“Whatever indiscretions I’ve had in my life, I’ve paid for them pretty good,” says Robert Evans, sitting in his elegant dining room in Beverly Hills. “To live the life I’ve led and still be here …” He lowers his voice to a whisper. “Let’s just say, I’ve paid my car fare.”
At 83, Hollywood’s most notorious film producer is back from the dead — and not just by the town’s usual standards of box-office failure. Fifteen years ago, Evans flatlined in an ambulance taking him to the Los Angeles Cedars Sinai hospital after he’d suffered the first of three strokes. He had been hosting a party for horror director Wes Craven when he keeled over — with characteristic dramatic flair — mid-toast, cocktail still in hand.
Evans’s power as a seducer is irresistibly apparent in person. He may only be “90 per cent recovered” from his paralysis, but his handshake pulls you right into his power-tanned orbit, as does his purring coil of a voice. His inordinate gift for friendship is evident in the star-studded photographs in his mansion. There he is, wall after wall, decade after decade, with everyone from Warren Beatty to Snoop Dogg to John McEnroe to Slash of Guns N’ Roses.
Jack Nicholson, he says, rang just the day before to say how much he enjoyed Evans’s answers in the Proust Questionnaire in this month’s Vanity Fair. (“What is the quality you most like in a man? Resilience. What is the quality you most like in a woman? Willingness.”)
It’s a rare gift to be able to sustain friendships for that long in this town. “In any town,” he says, right back. “I always say friendship is being able to go through thin and thin together.”
The Fat Lady Sang is the long-in-the-works sequel to The Kid Stays in the Picture, his rollicking 1994 bestseller, which catapulted Evans from flamboyant Hollywood survivor to global celebrity. The book covered his rise from the New York rag trade (“Even then I was into women’s pants”) to pretty-boy actor (“unspeakably bad,” said The New York Times) to studio head at Paramount.
For eight years, he presided over the making of such classics as Rosemary’s Baby, The Godfather and Chinatown. The first book covered his many operatic falls, too. Most famously, his second marriage, to Ali MacGraw, ended when she ran off with Steve McQueen in 1972 in Texas during the making of The Getaway. Evans discovered the truth while he was in Rome overseeing dubbing on The Godfather.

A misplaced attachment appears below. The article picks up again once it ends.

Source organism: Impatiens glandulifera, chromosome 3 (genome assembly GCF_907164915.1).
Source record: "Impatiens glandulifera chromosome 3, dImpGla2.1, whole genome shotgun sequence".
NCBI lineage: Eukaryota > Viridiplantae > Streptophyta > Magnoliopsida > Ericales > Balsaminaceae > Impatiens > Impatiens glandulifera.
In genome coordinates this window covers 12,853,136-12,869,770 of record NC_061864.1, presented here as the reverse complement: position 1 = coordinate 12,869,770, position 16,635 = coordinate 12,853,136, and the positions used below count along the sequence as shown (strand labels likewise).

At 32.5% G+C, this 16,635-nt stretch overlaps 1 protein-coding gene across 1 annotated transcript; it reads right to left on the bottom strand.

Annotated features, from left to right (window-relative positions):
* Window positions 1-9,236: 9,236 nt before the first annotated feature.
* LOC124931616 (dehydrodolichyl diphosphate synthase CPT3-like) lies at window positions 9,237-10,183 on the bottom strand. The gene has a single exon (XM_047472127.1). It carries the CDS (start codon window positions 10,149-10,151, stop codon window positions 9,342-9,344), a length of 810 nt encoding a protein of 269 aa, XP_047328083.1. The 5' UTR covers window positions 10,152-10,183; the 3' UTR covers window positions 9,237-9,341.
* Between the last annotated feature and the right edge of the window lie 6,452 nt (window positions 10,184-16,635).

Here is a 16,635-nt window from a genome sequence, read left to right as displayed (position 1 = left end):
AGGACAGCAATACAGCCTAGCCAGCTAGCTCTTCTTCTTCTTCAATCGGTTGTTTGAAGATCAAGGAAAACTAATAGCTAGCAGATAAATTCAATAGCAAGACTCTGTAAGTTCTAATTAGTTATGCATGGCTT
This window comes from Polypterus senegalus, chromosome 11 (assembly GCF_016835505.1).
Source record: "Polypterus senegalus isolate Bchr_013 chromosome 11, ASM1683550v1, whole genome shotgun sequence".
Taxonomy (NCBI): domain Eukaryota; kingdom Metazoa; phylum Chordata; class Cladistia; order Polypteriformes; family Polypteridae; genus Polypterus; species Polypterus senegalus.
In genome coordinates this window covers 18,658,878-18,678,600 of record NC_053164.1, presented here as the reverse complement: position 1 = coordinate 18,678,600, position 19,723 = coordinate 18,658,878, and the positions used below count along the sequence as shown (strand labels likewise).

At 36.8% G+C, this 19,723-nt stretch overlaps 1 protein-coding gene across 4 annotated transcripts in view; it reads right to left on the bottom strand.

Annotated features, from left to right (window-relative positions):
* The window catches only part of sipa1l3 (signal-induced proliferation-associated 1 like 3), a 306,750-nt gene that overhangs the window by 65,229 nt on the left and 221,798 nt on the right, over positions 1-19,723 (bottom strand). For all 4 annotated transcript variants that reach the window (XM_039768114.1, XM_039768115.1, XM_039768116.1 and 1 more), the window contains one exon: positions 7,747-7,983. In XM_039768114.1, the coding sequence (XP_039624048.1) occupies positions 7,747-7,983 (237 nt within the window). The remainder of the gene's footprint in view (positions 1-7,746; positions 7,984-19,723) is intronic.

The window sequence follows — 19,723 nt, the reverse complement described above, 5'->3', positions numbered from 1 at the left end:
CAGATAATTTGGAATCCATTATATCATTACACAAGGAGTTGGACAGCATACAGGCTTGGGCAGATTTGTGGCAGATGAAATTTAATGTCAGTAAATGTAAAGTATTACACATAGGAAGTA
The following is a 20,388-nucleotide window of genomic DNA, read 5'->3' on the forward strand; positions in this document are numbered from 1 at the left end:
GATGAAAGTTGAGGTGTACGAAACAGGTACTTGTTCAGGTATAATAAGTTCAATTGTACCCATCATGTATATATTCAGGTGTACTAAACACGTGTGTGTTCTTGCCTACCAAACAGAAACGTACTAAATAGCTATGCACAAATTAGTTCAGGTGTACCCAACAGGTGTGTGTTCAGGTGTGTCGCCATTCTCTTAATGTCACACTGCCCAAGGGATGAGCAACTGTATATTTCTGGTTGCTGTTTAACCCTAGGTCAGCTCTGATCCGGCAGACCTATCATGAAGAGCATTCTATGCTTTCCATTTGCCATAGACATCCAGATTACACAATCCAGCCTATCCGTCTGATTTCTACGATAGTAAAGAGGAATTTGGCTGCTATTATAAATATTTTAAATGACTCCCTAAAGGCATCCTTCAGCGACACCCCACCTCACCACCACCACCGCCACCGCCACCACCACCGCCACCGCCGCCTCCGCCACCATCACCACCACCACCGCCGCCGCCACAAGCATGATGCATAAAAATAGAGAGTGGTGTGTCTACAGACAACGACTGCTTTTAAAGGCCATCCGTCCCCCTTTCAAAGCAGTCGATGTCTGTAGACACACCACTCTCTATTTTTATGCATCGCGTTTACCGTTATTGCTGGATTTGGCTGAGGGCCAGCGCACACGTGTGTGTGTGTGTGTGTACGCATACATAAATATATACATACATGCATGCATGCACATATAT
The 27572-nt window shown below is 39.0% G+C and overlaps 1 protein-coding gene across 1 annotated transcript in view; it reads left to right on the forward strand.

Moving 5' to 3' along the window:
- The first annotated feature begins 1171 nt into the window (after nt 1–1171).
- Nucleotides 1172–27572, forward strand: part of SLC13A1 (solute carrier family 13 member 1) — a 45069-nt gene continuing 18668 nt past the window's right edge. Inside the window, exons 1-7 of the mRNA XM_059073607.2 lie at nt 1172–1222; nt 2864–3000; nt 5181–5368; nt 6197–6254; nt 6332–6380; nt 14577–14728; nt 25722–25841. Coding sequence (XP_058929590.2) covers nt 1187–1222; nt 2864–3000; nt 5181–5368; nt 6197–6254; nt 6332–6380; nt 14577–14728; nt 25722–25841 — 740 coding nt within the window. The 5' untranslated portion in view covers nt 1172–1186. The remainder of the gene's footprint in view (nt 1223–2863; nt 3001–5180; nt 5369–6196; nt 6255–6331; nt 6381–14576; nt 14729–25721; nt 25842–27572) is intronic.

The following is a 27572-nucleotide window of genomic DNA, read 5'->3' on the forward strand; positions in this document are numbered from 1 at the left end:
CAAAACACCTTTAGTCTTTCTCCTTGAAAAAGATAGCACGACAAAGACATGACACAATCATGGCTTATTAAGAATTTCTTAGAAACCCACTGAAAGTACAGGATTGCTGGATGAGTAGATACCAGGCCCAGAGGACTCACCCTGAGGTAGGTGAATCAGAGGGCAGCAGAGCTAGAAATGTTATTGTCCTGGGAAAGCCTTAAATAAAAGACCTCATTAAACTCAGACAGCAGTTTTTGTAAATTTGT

As the story exploded across the tabloids, Henry Kissinger, of all people, called to offer his assistance: “If I can negotiate with the North Vietnamese, I think I can smooth the way with Ali.”
“Henry,” replied an inconsolable Evans, “you know countries, but you don’t know women. When it’s over it’s over.”
It was cocaine that proved Evans’s undoing when he entered the next phase of his career, breaking with Paramount to become an independent producer.
His runaway production of The Cotton Club in 1984 ended in box-office failure and a murder trial. Prosecutors wrongly believed Evans had paid two hit men to kill a theatrical promoter after a drug deal went wrong. “How could I get busted for something when I’m 3,000 miles away?” he protested. “My nose ain’t that long.”
Overcome with drug addiction and depression, he even briefly checked into a psychiatric clinic. His attempted comeback in 1990 with The Two Jakes, a belated sequel to Chinatown, ended in disarray and that seemed to be that.
Except the audiobook version of The Kid Stays in the Picture, which Evans narrated, became a must-have item in Los Angeles, thanks in part to the majestic velvet rasp of his voice. It’s a complex voice to describe — both gravelly and smooth, and thick with the sweet rot of sybaritic pleasure. Standup comedian Patton Oswalt said: “It’s like listening to Lucifer dictate his memoirs on a Sunday afternoon lying on his couch in his bathrobe with a martini.”
In The Kid Stays in the Picture, Evans listed his failures with as much hard-boiled delight as his successes. Even now Evans gets letters from fans from around the world, ensnared by his singular mix of ring-a-ding-ding chutzpah and tear-sodden wound-bearing.
The book spawned a documentary in 2002, which opened at Sundance to a 20-minute standing ovation, and an animated series, Kid Notorious, featuring Evans and his long-serving English butler, Alan Selka.
Selka, who wears a gold waistcoat and spectacles, is a firm part of the experience chez Evans. He could have been plucked from a classic farce, but he and Evans have unabashed rapport. “Names changed to protect the guilty,” says Selka, waving a hand over another corridor of star-studded photographs.
They quibble lightly over dates — “We’re both wrong!” — before Selka deftly reminds Evans to mention his latest movie projects, a biopic of carmaker John DeLorean and an adaptation of a racy S & M memoir, Whip Smart.
“Let me tell you something,” says Evans. “Alan only had two positions before here.” He lowers his voice to a growl. “He saw more here in two months than he saw in his entire f--- life!”
“I said, I gotta get this guy to lose his cool. I was in the bedroom with two girls and I told Alan, ‘Please bring some champagne and glasses.’ He walks in the bedroom …” Evans impersonates Selka entering with a tray and tripping over with shock. “That’s what bonded us. Alan and I have travelled the world together,” he says with feeling.